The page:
In the United States, more than 5 million individuals live with Alzheimer’s, and over 15 million people act as caregivers. Wearing a purple ribbon was established to bring awareness to the disease and to demonstrate support for all those in our lives affected by Alzheimer’s.
The brain is a fascinating thing! Looking at the brain by the numbers:
- Brain signals — otherwise known as brain information — can travel up to 268 miles per hour up the spinal cord.
- The minimum number of neural connections in the brain is 100 trillion. That’s at least 1,000 times the number of stars in our galaxy.
- Your brain is like a light bulb! It generates between 12 watts and 25 watts of electricity, enough to power an LED bulb!
- You’re never using only 10 percent of your brain — you use it all, 100 percent, even when you are sleeping.
- Brain storage capacity is limitless. There are up to 1000 trillion neural connections that continually combine to increase storage capacity.
With Alzheimer’s, however, those brain cell connections are lost. The onset of the disease includes an abnormal buildup of proteins in the brain, which interrupts or stops the neural activity. The complex changes then start to occur over a long period of time in people with Alzheimer’s and lead to parts of the brain dying off and shrinking.
A whole-body approach to health
Alzheimer’s is a fatal disease that kills nerve cells and tissue in the brain, affecting an individual’s ability to remember, think and plan. Researchers are continually finding out more discoveries about how the brain works and what will make it work better.
For instance, scientists have just discovered the connection between the brain and the gut — that the brain has a direct impact on our digestive system and vice versa. Maybe, then, we can say that not only is the brain incredible, but so is the whole human body.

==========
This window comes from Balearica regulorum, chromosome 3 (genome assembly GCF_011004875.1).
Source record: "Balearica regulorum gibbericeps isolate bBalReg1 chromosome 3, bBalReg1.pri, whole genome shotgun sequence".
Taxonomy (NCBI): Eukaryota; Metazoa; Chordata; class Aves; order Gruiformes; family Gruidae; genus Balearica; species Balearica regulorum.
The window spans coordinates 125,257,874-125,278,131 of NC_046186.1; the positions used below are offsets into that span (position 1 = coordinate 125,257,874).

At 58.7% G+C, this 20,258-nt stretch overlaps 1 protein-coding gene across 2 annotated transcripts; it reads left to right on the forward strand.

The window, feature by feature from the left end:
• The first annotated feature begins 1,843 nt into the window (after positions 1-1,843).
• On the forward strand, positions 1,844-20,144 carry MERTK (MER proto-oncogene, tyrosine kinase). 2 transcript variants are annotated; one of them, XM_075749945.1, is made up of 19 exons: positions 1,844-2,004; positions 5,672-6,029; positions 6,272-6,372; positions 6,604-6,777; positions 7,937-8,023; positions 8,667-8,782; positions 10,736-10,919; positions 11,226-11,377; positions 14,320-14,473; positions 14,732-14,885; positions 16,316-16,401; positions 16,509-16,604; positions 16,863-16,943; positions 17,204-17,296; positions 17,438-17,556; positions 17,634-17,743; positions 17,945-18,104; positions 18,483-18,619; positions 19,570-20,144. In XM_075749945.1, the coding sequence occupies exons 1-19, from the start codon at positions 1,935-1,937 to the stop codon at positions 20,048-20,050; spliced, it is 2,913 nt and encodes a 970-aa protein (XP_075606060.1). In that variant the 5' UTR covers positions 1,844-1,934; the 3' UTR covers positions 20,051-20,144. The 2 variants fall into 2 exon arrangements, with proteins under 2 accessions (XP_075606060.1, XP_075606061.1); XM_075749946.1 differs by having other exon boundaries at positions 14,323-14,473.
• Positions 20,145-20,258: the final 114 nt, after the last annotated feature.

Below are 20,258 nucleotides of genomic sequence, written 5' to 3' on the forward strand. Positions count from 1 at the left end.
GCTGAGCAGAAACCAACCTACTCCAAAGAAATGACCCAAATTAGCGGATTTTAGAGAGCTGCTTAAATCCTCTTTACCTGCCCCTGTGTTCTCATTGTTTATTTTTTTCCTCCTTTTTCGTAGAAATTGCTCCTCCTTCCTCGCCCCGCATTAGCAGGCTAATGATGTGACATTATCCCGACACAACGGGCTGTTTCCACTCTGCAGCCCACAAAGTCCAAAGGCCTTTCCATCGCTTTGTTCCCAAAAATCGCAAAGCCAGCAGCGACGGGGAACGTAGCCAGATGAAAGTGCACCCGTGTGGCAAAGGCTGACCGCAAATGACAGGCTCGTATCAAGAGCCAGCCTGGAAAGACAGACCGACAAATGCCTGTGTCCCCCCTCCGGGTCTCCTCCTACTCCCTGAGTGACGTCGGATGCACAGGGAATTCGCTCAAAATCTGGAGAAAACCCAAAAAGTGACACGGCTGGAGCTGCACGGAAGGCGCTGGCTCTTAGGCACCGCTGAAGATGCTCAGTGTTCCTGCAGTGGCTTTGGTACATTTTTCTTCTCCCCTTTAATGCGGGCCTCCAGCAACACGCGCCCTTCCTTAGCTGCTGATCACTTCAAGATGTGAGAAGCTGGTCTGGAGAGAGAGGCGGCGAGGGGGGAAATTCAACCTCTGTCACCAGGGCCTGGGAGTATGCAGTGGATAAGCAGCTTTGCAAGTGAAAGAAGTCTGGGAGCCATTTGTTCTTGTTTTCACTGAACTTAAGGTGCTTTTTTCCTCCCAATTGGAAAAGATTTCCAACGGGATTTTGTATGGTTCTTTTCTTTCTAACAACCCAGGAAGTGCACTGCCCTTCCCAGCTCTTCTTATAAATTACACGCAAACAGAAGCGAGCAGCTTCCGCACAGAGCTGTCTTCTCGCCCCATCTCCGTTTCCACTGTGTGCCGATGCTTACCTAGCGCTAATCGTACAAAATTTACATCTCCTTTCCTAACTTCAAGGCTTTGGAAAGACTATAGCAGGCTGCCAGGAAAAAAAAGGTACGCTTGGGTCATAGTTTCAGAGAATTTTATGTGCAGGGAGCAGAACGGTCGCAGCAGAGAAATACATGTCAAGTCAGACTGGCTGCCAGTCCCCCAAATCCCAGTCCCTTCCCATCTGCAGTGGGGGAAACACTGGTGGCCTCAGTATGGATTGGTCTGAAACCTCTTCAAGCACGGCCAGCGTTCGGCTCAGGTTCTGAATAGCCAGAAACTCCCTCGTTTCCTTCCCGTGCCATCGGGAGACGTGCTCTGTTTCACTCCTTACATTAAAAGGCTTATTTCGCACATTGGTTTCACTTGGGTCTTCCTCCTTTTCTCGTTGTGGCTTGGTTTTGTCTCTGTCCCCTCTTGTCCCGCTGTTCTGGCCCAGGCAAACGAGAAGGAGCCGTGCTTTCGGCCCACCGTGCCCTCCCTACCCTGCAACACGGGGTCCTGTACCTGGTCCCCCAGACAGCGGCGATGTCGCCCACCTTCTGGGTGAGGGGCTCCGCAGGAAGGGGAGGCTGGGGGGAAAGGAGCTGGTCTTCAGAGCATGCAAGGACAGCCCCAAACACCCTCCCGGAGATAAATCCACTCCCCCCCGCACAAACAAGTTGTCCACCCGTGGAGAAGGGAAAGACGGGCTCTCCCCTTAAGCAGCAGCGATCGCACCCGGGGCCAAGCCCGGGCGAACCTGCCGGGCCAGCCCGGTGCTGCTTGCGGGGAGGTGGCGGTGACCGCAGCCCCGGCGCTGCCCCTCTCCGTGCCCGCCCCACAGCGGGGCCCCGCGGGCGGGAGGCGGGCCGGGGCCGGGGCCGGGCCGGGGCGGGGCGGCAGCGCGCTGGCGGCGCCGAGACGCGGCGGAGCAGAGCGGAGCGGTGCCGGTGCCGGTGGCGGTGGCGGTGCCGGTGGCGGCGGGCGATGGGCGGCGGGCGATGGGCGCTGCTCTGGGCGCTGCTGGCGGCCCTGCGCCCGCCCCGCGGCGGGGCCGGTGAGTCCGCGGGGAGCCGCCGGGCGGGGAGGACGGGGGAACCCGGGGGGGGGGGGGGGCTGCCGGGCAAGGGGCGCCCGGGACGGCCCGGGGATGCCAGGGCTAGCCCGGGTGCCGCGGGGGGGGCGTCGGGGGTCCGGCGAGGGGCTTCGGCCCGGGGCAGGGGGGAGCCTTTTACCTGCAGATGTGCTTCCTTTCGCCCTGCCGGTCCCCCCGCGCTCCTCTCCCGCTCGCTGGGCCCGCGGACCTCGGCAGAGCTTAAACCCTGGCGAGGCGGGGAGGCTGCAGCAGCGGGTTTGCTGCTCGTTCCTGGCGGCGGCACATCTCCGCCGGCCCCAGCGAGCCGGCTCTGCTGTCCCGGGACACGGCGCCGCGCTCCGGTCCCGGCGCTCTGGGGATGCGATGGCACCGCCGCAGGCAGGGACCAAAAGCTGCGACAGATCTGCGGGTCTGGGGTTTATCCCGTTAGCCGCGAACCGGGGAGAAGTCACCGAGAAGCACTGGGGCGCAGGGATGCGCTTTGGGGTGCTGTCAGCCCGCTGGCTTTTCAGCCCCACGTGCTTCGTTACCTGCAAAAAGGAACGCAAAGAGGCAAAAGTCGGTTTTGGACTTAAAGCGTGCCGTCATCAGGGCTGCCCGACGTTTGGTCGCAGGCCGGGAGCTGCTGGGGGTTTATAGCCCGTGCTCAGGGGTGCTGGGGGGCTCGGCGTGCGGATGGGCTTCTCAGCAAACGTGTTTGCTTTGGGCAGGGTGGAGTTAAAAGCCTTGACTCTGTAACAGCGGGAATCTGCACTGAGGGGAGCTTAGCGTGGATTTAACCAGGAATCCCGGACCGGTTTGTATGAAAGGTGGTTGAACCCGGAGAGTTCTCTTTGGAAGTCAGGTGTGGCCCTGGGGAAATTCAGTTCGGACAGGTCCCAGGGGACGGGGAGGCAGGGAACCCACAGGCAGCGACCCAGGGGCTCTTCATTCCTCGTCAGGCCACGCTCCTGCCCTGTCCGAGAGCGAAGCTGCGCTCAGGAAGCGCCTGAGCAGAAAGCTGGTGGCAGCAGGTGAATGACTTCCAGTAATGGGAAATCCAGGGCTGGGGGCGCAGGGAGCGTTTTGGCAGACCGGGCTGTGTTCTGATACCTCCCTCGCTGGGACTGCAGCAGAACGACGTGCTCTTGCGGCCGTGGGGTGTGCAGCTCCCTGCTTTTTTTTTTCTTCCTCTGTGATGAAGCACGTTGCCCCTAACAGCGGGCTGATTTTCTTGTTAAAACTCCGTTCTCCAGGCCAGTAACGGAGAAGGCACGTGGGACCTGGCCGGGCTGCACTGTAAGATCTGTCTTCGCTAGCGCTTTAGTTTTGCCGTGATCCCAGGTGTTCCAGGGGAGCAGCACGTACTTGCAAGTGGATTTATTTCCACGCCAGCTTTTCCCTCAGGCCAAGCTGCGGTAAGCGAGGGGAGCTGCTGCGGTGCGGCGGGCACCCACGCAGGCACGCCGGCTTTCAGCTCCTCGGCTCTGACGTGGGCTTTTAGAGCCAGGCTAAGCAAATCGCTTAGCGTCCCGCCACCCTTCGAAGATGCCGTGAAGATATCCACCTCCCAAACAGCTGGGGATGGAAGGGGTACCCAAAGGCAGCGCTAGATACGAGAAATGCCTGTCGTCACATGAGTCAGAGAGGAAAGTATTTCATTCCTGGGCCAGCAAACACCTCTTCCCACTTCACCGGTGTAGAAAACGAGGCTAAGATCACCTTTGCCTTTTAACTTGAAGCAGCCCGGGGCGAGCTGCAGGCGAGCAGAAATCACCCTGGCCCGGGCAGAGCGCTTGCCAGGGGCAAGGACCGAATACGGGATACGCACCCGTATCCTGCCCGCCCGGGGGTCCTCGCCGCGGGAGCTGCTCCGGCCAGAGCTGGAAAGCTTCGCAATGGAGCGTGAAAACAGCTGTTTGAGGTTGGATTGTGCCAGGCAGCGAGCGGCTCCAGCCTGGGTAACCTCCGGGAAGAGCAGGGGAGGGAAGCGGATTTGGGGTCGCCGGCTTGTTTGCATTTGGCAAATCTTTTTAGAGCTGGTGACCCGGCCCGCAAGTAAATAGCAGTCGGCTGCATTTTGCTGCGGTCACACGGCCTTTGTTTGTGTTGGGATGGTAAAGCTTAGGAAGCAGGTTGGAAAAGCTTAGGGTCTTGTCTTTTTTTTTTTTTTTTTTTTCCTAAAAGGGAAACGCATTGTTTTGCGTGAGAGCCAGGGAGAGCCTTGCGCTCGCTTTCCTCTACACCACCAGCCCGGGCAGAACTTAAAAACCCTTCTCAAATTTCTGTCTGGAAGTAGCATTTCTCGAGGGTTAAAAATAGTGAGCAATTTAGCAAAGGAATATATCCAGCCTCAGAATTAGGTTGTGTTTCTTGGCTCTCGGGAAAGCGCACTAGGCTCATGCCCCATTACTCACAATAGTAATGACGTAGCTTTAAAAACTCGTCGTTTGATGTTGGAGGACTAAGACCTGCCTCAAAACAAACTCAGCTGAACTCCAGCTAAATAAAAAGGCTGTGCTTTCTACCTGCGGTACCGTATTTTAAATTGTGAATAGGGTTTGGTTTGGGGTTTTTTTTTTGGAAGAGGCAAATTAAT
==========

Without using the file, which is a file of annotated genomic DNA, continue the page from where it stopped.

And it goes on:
And our mind and body work together as a whole. What that gut-brain research demonstrates is that although researchers don’t know how to prevent Alzheimer’s, there are ways of maintaining whole-body health that show encouraging results in reducing the risks of cognitive decline.
For instance, we talk about heart-healthy lifestyles, but did you know research shows that people with cardiovascular disease and Alzheimer’s are more likely to exhibit dementia that goes along with the brain disease? Said another way, heart health has positive results on aging in the brain. Individuals with Alzheimer’s presented less cognitive decline when their hearts were in good condition compared with those who had cardiovascular disease. Be good to your heart, be good to your brain!
According to the Centers for Disease Control and Prevention, here are some upper-level ways to live a heart-healthy lifestyle:
Eat a healthy diet
Most of your diet should come from fruits, vegetables, whole grains, lean meats, and low-fat dairy products. Eat less salt, saturated fat, and added sugar.
Move more, sit less
Get at least 150 minutes of moderate-intensity aerobic activity every week, plus muscle-strengthening activities at least two days a week.
It’s never too late to reap the benefits of quitting smoking.
Take medicines as directed.
Avoid or limit sugary drinks and alcohol.
Monitor your blood pressure at home.
To ensure homebound seniors are eating well and in heart-healthy ways, the Council on Aging of Central Oregon’s Meals on Wheels program delivers meals to seniors 60 and up, five days a week, 52 weeks a year!
A mindful approach to health
A second important aspect of offsetting the cognitive decline in people with Alzheimer’s is social connection. However, no one knows why social isolation is associated with a nearly 50 percent increase in cognitive decline. Research also shows that isolation is a precursor for unhealthy habits like smoking, excessive drinking, and limited or disrupted sleep. And those whole-body behaviors affect the brain.
To reduce social isolation and increase connections for seniors in our area, the Council on Aging of Central Oregon offers the Caring Connections program, which pairs isolated and homebound seniors with volunteers who call for weekly chats and check-ins. Meals on Wheels drivers also serve as a point of personal contact and a consistent, routine presence in the lives of these seniors.